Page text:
From above it looks like any other river.

But up close, the Marokopa River through Ruawai Farm in Te Anga is exceptionally clear.

Data collected by Waikato Regional Council shows the water quality is some of the best in the region.

The river rates particularly highly for macroinvertebrates - tiny creatures without backbones such as insects and worms. The more of those, the healthier the water.


David Carey - with his wife Claire and their two adult sons Michael and Craig - own and manage Ruawai Farms. One is a drystock unit which David has farmed and lived on for more than 30 years. The second, adjacent, property is a dairy farm which Michael manages.

Water monitoring began in 2002 with the Waikato Regional Council monitoring 50 sites across the region which are used to report ecosystem health, giving a final Macroinvertebrate Community Index score of MCI.

"A score of 134 is the highest and that's generally taken in the bush where rivers comes out of the bush," David said. "When we started in there, we were probably 112 or 114 which was still a good rating. In the last two years we were 130.

"Last year we were 132. So that's not on clarity, that is on the aquatic life within it, and the aquatic life in here is probably perfect. You can't get it better."

The MCI score of 132 is considered "excellent" and usually occurs in water with less pressure from nutrients, intensive land use, lower temperatures and erosion.

But the Careys say their approach to farming helps too. They're organic, have an extensive planting programme and have fenced roughly 30km of wetland and riverbank to keep stock out.

"Up until 15 years ago, we had sheep and cattle and they grazed right up to the river. Since then we have had poplars and native trees come up," David said.

They also have an advantage because upstream is bush and forestry, so the water is already very healthy before it gets to them.

The Marokopa River scores as well as almost any other waterway in New Zealand as it winds its way through Ruawai Farm. Photo / Hunter Calder
The Marokopa River scores as well as almost any other waterway in New Zealand as it winds its way through Ruawai Farm. Photo / Hunter Calder

Craig Carey said the move to organics was prompted about 11 years ago when there was growing public concern about sustainable farming practices.

"We saw issues around water quality and, instead of sitting back complaining or letting things happen, it was easier to start early and do a bit each year," he said.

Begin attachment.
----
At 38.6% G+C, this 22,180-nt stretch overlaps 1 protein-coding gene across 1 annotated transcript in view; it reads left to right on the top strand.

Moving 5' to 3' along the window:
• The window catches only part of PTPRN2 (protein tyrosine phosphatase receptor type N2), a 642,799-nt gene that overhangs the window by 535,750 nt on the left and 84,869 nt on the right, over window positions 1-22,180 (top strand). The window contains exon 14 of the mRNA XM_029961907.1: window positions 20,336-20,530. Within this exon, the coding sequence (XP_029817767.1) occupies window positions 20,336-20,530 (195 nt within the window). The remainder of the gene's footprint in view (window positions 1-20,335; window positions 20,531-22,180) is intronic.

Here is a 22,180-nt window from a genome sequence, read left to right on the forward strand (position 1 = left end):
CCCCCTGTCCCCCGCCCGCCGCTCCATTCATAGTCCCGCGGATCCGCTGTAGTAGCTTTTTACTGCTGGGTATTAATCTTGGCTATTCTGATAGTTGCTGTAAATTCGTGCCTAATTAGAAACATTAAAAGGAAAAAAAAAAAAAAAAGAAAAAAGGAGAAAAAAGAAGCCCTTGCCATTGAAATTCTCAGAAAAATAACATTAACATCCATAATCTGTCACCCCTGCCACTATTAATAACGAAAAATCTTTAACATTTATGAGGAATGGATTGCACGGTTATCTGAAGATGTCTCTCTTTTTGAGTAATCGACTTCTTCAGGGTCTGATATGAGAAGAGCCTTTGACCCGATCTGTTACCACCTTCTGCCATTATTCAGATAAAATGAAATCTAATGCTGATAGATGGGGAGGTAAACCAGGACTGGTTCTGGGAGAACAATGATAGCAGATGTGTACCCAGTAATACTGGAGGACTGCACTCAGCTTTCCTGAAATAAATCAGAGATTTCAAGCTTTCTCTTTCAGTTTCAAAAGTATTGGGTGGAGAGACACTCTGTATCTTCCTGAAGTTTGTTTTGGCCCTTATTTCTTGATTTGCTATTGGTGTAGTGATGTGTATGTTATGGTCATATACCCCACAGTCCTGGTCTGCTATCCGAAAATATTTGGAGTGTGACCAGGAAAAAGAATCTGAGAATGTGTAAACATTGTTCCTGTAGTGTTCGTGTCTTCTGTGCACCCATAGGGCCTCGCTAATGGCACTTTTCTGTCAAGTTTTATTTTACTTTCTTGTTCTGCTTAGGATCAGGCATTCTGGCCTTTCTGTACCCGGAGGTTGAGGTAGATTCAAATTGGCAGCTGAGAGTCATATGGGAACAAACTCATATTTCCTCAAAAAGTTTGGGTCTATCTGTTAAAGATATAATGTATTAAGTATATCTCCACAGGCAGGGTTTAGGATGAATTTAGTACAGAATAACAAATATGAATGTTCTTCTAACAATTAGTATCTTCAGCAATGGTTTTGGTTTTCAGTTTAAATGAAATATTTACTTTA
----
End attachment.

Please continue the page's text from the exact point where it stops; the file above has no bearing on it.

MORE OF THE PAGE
"We are actively trying to farm in a more environmentally sustainable, all-round ethical manner, in line with the growing concerns raised by the general public.

"Organics is ideal in this regard as it is a return to a far less intensive and more sustainable style of farming with any 'old' harmful practices removed as well."

The Careys blame poor farm management and understanding in yesteryear for the current water quality crisis.

"This generation of farmers that own dairy farms are paying a massive cost towards cleaning it up from what's happened in the past," David said. "Rightly or wrongly, that's the rules and it's the determination of the farmers that is going to do it.

"On our two farms here, we have spent $420,000 to date on fencing, bridges, planting and effluent systems, and everything like that so it's not a small amount.

"We were one of the first farms in the Waikato to install a solids separator and built an effluent capture pond of immense size to ensure we never have an issue with overflow or flooding into waterways," Craig added.

Members of the Carey family looking at the river which flows their farms. Photo / Hunter Calder
Members of the Carey family looking at the river which flows their farms. Photo / Hunter Calder

The family has planted around 10,000 trees and plants on their property with plans for another 1000 per year.

"I pick a lot of them up," Claire said. "It's all very casually done."

The Carey family is part of a growing movement of farmers around the country working to restore and protect the environment. They recommend going further than regulations suggest.

"Even your drains along your farm - they don't require fencing but it's a good thing to do, to fence off drains and plant trees along," Craig said. "It all helps keep the main river quality so much better."

Ruawai Farm is around 900 hectares with 850 cattle, meaning a much lower stocking rate than many other farms - less than one animal per hectare. But being organic presents its own problems.

"The biggest issue of organic farming is you can't use herbicides, and our two biggest problems are gorse and blackberry," Craig said. "So we have to make a decision, in some areas if it's too steep to get machinery onto. We either have to revert back to gorse or at some stage plant trees on it to kill out the gorse."

Putting the environment and the animals first is an ethos which is at the centre of their farming practice and it's paying off, not only with better water quality, but also to their bottom line.

"It's important that your customers know you're producing a product ethically and that you're doing a good job looking after it," Craig said. "And personally, we just feel it's important to leave the land in a better situation than what it was."

Waikato Regional Council has specific advice for farmers:

• Putting a fencing setback ensures stock are kept out of waterways, thus reducing nutrients entering the system.

• Planting promotes increased stability of stream banks and lowers water temperatures which supports native fauna

• Plants filter nutrients out of runoff

• If all landowners along an entire length of waterway were to undertake fencing and planting, we would be more likely to see improvements in stream health.

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